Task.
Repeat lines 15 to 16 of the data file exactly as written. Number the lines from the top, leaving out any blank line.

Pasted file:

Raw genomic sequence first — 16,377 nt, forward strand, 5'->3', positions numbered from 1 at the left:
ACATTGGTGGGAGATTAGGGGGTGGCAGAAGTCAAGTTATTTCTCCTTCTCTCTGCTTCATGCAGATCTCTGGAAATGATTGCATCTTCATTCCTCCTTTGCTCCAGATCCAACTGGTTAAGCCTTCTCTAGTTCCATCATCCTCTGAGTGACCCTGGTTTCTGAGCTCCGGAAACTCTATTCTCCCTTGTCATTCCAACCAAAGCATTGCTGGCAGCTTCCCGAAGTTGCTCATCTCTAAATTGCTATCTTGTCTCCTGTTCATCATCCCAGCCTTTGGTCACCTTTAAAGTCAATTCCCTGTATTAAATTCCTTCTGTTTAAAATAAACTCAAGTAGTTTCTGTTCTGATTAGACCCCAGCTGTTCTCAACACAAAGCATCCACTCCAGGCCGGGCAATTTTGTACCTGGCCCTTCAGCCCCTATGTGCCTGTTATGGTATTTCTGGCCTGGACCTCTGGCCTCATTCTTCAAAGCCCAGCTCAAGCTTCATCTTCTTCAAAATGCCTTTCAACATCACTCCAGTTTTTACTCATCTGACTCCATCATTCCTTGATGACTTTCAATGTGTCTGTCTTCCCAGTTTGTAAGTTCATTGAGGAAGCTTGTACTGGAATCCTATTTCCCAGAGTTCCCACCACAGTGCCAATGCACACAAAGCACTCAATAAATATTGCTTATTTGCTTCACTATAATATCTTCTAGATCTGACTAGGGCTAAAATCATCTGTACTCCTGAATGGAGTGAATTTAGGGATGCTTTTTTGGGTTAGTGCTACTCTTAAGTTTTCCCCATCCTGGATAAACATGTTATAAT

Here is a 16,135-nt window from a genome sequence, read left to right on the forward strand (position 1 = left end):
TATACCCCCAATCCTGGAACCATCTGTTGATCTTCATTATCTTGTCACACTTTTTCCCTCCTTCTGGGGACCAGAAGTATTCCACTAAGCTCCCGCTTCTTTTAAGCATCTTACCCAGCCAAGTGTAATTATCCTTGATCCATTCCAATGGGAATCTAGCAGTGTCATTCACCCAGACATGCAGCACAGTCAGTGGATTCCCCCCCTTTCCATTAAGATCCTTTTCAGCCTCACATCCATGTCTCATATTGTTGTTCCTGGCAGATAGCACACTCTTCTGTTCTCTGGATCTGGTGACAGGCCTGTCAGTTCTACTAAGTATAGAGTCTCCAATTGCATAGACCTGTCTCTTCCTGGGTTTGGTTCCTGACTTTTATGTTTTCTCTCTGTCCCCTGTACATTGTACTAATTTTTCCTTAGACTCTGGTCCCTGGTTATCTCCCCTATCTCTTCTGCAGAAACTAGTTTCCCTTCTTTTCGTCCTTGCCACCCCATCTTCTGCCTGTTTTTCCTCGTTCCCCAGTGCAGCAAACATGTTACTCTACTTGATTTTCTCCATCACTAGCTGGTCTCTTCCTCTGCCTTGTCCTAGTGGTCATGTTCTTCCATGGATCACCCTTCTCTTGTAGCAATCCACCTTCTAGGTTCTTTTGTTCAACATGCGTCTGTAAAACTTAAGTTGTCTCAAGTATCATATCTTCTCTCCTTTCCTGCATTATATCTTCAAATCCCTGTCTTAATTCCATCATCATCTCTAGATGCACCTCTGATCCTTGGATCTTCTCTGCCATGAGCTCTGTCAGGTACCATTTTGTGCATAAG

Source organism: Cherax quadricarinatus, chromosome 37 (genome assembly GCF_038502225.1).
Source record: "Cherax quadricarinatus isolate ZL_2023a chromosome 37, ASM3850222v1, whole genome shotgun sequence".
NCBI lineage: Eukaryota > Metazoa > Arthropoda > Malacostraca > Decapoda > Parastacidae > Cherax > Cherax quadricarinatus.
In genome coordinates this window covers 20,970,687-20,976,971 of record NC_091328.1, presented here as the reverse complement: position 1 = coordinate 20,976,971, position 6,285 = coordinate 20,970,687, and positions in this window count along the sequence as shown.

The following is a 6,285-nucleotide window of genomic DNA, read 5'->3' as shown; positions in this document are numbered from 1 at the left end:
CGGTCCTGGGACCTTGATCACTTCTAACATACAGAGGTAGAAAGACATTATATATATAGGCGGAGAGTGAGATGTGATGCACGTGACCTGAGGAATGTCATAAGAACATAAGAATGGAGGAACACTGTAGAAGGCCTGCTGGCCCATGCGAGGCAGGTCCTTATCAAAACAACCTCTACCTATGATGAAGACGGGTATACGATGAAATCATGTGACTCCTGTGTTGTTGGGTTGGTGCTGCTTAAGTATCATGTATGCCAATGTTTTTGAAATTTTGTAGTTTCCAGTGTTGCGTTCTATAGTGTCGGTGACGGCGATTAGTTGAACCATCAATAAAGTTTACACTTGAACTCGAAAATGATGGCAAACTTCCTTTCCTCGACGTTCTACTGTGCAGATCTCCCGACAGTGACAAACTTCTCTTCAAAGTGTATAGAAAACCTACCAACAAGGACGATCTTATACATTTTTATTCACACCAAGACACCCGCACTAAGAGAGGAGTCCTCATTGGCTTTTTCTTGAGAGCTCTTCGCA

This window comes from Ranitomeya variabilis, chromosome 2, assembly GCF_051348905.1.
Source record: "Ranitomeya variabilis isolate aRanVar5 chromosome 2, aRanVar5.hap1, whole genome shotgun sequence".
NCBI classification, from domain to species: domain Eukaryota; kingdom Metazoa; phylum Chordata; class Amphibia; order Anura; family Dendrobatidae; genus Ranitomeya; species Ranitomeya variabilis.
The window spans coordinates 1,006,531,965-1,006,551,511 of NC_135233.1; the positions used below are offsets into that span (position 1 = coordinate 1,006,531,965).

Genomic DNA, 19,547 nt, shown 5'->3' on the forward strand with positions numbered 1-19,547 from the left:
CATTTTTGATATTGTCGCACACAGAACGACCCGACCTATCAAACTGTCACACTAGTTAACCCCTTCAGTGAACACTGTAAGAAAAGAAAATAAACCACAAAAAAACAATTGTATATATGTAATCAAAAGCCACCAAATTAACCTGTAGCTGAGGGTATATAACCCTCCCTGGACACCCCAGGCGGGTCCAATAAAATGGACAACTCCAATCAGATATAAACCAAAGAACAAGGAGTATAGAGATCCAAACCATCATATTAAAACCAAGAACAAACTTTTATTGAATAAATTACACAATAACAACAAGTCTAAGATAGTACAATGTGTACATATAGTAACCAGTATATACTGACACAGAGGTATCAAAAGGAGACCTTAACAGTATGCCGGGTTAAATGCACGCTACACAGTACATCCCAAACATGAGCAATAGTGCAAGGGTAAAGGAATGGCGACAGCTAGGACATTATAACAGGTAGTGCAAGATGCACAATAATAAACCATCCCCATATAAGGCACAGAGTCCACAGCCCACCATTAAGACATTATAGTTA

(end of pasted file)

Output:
Genomic DNA, 19,547 nt, shown 5'->3' on the forward strand with positions numbered 1-19,547 from the left:
CATTTTTGATATTGTCGCACACAGAACGACCCGACCTATCAAACTGTCACACTAGTTAACCCCTTCAGTGAACACTGTAAGAAAAGAAAATAAACCACAAAAAAACAATTGTATATATGTAATCAAAAGCCACCAAATTAACCTGTAGCTGAGGGTATATAACCCTCCCTGGACACCCCAGGCGGGTCCAATAAAATGGACAACTCCAATCAGATATAAACCAAAGAACAAGGAGTATAGAGATCCAAACCATCATATTAAAACCAAGAACAAACTTTTATTGAATAAATTACACAATAACAACAAGTCTAAGATAGTACAATGTGTACATATAGTAACCAGTATATACTGACACAGAGGTATCAAAAGGAGACCTTAACAGTATGCCGGGTTAAATGCACGCTACACAGTACATCCCAAACATGAGCAATAGTGCAAGGGTAAAGGAATGGCGACAGCTAGGACATTATAACAGGTAGTGCAAGATGCACAATAATAAACCATCCCCATATAAGGCACAGAGTCCACAGCCCACCATTAAGACATTATAGTTA